Body Systems Diagnostic Challenge: Inspiring Problem Solvers Who Make a Difference
This story is about Elaine Scott and how 7th grade science was instrumental in saving her life.
Elaine started 7th grade at Northwood in the fall of 2015. Like many middle school students she was growing like a weed, always hungry and often tired. These characteristics, along with a busy schedule and Scandinavian heritage seemed to explain her thin frame and pale skin. As the year progressed Elaine expressed occasional concern about her hunger and tiredness but, as her mother Heidi explains, “We never had a 13-year old before so we assumed it was all part of growing up.”
Students learn about human body systems in 7th grade science. A part of this body systems unit is the Diagnostic Challenge. Using medical analysis, students in “physician” teams look at patient symptoms and make diagnoses based on what they have learned about each body system and key diseases.
Last March during this project-based Diagnostic Challenge, Elaine came home and shared what she was discovering about diabetes. She told her parents, “It’s weird . . . every symptom we are learning about is something I’m experiencing.” To alleviate her concerns, they approached a neighbor whose daughter has Type 1 diabetes and asked to test Elaine’s blood. Fasting blood sugar should be less than 100 . . . Elaine’s was 375! They immediately headed to Sacred Heart Emergency where a diagnosis of Type 1 diabetes was confirmed. Elaine’s doctor informed the family she had most likely been experiencing blood sugar levels in the very high 600-700 range for several weeks – scary! Waiting even another day may have led to Elaine suffering a coma or worse.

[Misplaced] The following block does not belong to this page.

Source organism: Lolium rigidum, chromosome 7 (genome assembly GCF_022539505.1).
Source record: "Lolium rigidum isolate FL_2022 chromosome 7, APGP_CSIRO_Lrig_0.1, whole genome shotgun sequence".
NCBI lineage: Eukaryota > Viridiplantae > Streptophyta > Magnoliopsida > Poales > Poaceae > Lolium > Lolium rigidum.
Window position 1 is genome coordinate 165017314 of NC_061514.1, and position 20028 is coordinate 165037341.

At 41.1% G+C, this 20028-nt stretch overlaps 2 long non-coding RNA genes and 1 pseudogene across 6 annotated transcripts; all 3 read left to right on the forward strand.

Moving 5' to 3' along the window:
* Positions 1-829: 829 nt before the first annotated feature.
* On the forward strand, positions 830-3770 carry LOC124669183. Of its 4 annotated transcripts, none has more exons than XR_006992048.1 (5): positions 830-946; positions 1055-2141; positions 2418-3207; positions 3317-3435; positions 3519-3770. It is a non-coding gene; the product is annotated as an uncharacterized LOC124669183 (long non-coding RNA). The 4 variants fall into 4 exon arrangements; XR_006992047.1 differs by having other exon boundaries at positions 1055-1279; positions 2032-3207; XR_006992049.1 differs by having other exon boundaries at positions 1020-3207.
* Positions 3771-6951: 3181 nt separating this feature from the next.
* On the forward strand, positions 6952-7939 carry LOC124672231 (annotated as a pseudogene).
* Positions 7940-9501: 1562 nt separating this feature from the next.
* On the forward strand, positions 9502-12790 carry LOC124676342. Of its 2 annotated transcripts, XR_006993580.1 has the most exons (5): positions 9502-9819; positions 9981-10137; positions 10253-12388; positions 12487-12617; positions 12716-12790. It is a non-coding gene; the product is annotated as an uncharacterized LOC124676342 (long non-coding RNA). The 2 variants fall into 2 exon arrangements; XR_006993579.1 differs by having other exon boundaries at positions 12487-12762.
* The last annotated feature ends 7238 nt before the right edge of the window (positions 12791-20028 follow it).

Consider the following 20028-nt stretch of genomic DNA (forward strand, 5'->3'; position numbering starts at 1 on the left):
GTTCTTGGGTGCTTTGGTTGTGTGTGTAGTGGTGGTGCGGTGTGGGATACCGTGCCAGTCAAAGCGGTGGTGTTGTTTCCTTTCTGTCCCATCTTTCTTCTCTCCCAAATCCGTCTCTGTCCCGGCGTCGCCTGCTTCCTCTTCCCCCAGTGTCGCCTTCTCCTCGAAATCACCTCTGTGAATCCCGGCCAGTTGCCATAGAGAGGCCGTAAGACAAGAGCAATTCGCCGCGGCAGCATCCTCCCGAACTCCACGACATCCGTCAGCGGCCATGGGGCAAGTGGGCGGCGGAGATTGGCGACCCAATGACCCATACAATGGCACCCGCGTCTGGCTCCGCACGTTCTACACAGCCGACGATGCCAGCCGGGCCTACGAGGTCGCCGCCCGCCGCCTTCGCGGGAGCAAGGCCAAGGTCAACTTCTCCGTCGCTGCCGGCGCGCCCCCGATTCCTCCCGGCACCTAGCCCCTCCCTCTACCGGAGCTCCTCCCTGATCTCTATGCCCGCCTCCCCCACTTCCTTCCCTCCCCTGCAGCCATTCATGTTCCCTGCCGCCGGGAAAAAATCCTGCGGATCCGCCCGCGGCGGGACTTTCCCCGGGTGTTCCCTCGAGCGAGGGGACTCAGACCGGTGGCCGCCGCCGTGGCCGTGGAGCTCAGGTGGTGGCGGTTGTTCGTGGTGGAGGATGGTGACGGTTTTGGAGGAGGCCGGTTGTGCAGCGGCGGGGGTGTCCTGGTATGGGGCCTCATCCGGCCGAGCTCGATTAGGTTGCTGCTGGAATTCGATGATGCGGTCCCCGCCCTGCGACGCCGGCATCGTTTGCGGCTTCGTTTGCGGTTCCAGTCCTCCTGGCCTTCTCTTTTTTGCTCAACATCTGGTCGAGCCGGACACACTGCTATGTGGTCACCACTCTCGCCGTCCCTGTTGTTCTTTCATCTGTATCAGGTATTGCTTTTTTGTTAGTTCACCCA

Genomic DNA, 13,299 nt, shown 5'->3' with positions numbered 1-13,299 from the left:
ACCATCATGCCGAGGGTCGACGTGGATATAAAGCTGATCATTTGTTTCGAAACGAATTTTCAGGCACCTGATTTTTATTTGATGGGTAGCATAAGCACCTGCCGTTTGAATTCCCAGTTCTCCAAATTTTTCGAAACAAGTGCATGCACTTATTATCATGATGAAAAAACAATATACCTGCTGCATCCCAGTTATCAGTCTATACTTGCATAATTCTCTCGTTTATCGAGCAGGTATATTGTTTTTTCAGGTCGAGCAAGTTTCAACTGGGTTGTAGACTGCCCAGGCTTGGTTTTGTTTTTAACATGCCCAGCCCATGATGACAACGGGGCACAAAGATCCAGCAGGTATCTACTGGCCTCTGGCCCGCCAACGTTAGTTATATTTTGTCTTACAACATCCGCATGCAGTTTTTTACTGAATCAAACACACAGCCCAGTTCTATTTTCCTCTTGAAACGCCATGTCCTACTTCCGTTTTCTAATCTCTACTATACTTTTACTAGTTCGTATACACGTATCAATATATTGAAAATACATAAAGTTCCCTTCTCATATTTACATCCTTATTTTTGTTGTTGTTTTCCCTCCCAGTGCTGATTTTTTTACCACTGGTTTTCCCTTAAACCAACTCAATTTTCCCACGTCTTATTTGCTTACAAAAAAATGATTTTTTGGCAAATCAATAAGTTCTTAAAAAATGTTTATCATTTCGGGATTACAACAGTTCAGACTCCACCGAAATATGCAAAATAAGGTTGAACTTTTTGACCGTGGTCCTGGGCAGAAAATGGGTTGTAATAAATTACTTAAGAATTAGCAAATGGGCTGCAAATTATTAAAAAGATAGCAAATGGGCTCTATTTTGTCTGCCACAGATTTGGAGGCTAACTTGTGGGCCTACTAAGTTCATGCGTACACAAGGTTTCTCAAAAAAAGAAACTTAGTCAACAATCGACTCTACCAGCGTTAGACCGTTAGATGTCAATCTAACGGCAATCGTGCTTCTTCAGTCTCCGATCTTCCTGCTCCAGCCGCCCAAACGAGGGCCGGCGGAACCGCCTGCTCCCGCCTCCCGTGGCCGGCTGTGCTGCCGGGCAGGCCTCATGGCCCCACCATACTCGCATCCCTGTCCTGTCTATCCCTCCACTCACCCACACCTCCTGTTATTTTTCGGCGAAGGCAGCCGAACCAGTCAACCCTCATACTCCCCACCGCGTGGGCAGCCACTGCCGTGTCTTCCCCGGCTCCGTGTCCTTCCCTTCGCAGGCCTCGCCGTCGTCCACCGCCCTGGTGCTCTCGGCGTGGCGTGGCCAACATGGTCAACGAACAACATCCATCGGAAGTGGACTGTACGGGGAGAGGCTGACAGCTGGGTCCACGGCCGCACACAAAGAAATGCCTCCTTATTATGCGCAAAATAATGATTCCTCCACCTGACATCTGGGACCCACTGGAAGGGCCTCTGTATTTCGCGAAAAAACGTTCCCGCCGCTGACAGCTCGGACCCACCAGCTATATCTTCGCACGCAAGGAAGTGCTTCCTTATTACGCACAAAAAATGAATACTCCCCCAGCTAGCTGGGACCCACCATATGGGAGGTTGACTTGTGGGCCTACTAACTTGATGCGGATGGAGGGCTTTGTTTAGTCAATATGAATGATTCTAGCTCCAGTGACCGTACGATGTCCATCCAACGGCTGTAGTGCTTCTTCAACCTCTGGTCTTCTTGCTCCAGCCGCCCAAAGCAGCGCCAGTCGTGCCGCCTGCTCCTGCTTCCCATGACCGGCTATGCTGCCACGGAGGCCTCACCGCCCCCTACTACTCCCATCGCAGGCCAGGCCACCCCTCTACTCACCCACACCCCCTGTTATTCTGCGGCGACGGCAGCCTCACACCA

Reflecting on this past year Elaine says, “It was actually school that really saved me from a coma and possibly even dying. I had unknowingly been getting sicker and sicker. Thank goodness I paid attention to the unit on diabetes.”
In a letter to the 7th grade science teachers, Elaine’s parents Heidi and Kelly expressed sincere appreciation stating, “Thank you for teaching our daughter and all her peers. Thank you for engaging them in meaningful and compelling lessons that keep their attention. We can’t imagine what might have happened had Elaine not self-diagnosed when she did.”
When Elaine grows up she wants to be a pediatric endocrinologist helping other young people deal with Type 1 diabetes. “That’s the goal,” says science teacher Renee Demand, “to show students real world context for the content being taught so they can be team-based problem solvers who make a difference in our world and community.”
Story taken from: Mead Matters, written by Jolene Andres